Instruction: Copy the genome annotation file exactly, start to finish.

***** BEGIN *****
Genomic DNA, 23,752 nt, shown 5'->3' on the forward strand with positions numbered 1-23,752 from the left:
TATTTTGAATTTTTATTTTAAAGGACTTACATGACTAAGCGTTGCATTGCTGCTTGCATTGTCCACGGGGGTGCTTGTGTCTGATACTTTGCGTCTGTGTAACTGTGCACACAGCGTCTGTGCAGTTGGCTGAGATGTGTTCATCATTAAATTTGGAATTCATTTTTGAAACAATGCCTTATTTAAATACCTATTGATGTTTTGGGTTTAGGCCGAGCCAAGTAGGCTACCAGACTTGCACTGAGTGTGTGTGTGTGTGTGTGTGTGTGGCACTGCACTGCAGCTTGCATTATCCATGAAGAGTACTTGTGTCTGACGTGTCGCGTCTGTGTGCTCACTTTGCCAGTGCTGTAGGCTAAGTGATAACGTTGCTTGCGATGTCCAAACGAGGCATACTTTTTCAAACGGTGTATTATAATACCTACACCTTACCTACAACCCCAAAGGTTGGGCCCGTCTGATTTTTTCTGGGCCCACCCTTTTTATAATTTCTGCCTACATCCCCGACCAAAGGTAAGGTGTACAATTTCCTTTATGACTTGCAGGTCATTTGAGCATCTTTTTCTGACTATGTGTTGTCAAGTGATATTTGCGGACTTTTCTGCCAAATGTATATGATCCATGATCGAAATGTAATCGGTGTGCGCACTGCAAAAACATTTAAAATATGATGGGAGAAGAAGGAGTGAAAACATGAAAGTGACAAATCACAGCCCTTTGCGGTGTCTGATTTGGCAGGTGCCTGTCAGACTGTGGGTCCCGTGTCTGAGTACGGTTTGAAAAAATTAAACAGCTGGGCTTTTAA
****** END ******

Genomic DNA, 23,752 nt, shown 5'->3' on the forward strand with positions numbered 1-23,752 from the left:
TATTTTGAATTTTTATTTTAAAGGACTTACATGACTAAGCGTTGCATTGCTGCTTGCATTGTCCACGGGGGTGCTTGTGTCTGATACTTTGCGTCTGTGTAACTGTGCACACAGCGTCTGTGCAGTTGGCTGAGATGTGTTCATCATTAAATTTGGAATTCATTTTTGAAACAATGCCTTATTTAAATACCTATTGATGTTTTGGGTTTAGGCCGAGCCAAGTAGGCTACCAGACTTGCACTGAGTGTGTGTGTGTGTGTGTGTGTGTGGCACTGCACTGCAGCTTGCATTATCCATGAAGAGTACTTGTGTCTGACGTGTCGCGTCTGTGTGCTCACTTTGCCAGTGCTGTAGGCTAAGTGATAACGTTGCTTGCGATGTCCAAACGAGGCATACTTTTTCAAACGGTGTATTATAATACCTACACCTTACCTACAACCCCAAAGGTTGGGCCCGTCTGATTTTTTCTGGGCCCACCCTTTTTATAATTTCTGCCTACATCCCCGACCAAAGGTAAGGTGTACAATTTCCTTTATGACTTGCAGGTCATTTGAGCATCTTTTTCTGACTATGTGTTGTCAAGTGATATTTGCGGACTTTTCTGCCAAATGTATATGATCCATGATCGAAATGTAATCGGTGTGCGCACTGCAAAAACATTTAAAATATGATGGGAGAAGAAGGAGTGAAAACATGAAAGTGACAAATCACAGCCCTTTGCGGTGTCTGATTTGGCAGGTGCCTGTCAGACTGTGGGTCCCGTGTCTGAGTACGGTTTGAAAAAATTAAACAGCTGGGCTTTTAA